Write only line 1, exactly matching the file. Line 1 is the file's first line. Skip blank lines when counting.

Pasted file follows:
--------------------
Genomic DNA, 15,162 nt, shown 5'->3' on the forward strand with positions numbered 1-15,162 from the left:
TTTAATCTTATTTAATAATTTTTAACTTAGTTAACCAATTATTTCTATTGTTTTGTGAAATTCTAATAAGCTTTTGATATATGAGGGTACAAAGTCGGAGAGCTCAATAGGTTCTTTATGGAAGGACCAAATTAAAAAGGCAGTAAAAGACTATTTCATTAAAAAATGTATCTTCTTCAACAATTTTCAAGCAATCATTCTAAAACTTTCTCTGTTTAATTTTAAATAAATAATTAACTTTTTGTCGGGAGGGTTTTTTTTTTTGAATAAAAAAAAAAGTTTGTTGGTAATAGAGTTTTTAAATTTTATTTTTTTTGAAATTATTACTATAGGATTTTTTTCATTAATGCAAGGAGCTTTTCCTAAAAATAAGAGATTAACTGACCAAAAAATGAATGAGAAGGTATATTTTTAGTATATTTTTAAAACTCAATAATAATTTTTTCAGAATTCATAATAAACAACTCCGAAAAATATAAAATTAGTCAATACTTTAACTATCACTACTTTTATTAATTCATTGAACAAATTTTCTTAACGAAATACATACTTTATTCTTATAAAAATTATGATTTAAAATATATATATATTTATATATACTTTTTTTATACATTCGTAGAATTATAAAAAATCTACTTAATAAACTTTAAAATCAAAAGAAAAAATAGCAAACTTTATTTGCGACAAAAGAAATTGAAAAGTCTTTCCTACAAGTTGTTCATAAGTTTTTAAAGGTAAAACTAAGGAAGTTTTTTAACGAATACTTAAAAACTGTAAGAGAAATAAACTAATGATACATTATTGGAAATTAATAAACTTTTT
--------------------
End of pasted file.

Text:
Genomic DNA, 15,162 nt, shown 5'->3' on the forward strand with positions numbered 1-15,162 from the left: